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Burnett: Extend the life of a hanging basket
What do you do with a hanging basket once it has finished its duties of providing colour and beauty to your outdoor environment?
Why not turn it into a winter masterpiece by using easy to find materials that likely won’t cost a penny.
Cleaning up the old basket or planter is a simple matter of cutting off the plant material to the soil surface with hand pruners leaving the root system intact.
One of the advantages of using a previously planted container is the remaining root mass provides a good anchor to hold the greens firmly in place.
One of the enjoyable activities when creating your work of art is searching out the materials to use.
Don’t hesitate to think out of the box when doing this because quite often something as simple as a twig will look great when combined with other materials.
The main thing is to gather as much variety as possible to have a nice assorted pallet to choose from once you get started.
There is a tendency to lose focus if the process is broken up into segments by looking around for things to use.
Look for a variety of textures and colours taking larger pieces if possible; it’s easy to cut these into smaller pieces rather than trying to make a small piece larger.
Gathering these materials can often be accomplished in one’s own yard.
Sometimes, a hunting expedition around the neighbourhood is in order but before you start pruning the neighbour’s trees and shrubs it is imperative that permission is given. Stick to large plants that won’t miss a snippet or two.
A nice selection may consist of Gold Coast juniper, Oregon grape, blue spruce, rhododendron foliage, hemlock, filbert, pyracantha, maiden grass plumes and curly willow or filbert branches.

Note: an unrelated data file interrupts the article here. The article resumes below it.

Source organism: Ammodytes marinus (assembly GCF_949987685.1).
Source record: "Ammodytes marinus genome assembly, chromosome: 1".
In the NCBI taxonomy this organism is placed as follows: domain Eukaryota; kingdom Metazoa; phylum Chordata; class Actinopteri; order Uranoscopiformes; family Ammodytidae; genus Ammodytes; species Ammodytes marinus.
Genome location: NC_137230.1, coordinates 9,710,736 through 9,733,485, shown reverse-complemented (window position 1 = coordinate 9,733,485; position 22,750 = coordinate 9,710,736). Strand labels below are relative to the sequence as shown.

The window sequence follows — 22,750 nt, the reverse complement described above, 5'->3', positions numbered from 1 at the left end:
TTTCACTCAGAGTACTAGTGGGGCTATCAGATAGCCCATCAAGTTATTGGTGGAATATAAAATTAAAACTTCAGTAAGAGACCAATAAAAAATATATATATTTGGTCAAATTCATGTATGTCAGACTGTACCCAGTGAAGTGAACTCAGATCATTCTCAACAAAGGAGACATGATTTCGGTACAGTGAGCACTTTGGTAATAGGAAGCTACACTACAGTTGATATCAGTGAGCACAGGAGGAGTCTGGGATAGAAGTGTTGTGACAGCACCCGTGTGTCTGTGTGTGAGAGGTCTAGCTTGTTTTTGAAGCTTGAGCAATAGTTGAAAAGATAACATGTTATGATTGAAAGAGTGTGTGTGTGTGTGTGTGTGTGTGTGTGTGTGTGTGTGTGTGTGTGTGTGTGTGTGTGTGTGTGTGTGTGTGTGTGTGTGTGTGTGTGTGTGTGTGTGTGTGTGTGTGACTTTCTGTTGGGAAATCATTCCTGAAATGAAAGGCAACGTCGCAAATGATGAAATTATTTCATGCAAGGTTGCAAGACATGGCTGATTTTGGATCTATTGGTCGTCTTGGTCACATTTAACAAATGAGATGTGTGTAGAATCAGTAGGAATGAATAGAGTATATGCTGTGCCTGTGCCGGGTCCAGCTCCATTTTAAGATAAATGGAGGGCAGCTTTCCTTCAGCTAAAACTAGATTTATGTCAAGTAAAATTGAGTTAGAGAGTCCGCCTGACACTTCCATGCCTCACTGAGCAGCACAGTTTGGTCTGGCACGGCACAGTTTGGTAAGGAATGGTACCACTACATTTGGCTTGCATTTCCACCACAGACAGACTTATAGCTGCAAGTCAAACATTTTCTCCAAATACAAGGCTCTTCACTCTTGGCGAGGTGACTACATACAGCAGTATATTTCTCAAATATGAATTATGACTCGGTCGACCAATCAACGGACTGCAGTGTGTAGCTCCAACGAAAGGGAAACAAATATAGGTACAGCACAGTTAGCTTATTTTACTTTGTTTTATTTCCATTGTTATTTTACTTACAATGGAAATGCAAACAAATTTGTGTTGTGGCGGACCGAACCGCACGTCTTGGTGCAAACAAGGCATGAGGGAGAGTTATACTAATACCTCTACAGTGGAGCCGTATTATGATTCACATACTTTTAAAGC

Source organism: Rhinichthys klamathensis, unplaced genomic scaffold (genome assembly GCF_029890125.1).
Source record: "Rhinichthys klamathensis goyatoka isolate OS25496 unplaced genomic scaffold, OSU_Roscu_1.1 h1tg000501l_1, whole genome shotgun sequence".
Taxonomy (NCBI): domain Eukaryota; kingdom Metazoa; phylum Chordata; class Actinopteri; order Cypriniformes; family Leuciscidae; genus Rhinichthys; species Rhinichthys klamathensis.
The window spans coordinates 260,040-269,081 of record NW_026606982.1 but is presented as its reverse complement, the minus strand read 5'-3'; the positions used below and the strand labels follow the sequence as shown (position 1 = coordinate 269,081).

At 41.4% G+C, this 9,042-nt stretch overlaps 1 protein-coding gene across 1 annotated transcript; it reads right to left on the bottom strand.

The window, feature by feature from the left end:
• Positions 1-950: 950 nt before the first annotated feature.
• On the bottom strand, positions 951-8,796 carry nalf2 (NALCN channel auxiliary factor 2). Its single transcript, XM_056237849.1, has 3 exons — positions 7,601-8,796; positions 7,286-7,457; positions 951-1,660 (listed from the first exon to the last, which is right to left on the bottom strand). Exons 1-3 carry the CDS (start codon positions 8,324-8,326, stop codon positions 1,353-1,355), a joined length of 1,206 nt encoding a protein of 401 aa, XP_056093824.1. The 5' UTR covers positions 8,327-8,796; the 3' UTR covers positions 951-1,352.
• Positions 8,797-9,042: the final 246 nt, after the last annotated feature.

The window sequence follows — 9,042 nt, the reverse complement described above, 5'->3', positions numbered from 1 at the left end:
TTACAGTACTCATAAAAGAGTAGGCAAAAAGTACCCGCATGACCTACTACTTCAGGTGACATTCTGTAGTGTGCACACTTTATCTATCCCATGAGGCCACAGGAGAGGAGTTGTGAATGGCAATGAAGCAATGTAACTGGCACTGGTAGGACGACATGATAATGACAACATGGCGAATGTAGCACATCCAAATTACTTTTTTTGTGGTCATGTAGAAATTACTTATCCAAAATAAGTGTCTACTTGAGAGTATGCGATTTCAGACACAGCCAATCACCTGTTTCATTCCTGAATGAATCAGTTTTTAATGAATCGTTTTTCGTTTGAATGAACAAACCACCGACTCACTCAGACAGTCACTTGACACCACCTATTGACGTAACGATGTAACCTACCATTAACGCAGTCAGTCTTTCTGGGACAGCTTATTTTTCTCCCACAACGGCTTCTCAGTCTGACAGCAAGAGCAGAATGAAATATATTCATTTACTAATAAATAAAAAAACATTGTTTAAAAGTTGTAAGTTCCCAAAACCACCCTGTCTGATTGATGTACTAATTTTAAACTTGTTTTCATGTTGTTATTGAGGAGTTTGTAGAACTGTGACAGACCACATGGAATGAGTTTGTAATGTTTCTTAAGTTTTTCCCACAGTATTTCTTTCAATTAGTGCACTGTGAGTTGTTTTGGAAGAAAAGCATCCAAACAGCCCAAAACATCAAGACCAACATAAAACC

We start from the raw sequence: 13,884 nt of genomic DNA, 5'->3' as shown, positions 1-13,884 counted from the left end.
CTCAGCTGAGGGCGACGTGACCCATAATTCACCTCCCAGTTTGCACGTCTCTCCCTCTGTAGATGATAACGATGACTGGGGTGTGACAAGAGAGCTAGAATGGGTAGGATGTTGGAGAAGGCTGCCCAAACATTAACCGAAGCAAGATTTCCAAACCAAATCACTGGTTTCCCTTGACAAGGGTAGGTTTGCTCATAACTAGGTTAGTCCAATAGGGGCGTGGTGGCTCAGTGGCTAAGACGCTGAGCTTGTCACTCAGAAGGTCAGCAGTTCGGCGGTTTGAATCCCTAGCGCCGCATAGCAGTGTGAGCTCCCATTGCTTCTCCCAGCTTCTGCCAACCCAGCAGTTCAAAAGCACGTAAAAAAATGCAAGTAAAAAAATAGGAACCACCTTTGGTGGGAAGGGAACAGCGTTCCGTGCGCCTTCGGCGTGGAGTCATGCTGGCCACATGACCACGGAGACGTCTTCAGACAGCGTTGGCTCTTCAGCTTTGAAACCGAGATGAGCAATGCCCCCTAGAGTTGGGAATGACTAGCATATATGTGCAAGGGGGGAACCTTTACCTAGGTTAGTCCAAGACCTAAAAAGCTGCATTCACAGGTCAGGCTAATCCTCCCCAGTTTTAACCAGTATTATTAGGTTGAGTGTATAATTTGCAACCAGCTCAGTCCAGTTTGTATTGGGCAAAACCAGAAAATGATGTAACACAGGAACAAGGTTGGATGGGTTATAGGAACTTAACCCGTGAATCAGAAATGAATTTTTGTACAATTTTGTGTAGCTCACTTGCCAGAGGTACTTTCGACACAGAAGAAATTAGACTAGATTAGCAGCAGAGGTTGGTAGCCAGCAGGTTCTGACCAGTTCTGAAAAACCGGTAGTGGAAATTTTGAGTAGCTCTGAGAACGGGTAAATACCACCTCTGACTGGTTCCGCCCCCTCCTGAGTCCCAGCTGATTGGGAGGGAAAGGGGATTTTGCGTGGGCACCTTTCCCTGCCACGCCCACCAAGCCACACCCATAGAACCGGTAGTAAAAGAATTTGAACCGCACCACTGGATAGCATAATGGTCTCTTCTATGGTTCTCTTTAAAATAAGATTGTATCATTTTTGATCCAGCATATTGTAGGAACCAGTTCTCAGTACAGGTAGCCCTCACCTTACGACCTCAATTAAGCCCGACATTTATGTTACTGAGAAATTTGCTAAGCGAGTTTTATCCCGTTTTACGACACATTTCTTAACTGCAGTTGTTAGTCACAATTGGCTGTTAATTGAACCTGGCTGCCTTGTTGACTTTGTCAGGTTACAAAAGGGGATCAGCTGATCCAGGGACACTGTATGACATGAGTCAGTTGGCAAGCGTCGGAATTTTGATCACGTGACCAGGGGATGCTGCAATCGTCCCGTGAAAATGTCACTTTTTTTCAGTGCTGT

Once you have your materials arranged and your prepared basket is placed at a nice working height you can begin to create.
You can start just about anywhere but don’t think too much about it or it just seems to get too complicated.
I believe starting with a crown at the top perhaps with some golden juniper makes sense.
The key to avoiding a busy look is to have something repeating throughout the piece such as Oregon grape.
Some colourful and rigid blue spruce can be cut into smaller pieces and used as fillers.
Work your way downward to give it the cascading look of a hanging basket using rhododendron and hemlock foliage.
Always be careful your enthusiasm doesn’t take over to the point of sticking in more and more materials.
Take frequent short breaks to re-group your thoughts. Keep in mind an important creed of the accomplished jazz musician— it’s not just the notes played but the spaces in between the notes that are so important in a melody. Place some pyracantha clusters here and there and finish it off with a few sprigs of curly willow or filbert branches.
This is a project that is easy, inexpensive and fun and I’m sure it will rival the pleasure you have each year decorating the Christmas tree.
Tune in to The Don Burnett Garden Show on AM 1150 Saturday mornings from 8 to 10 a.m.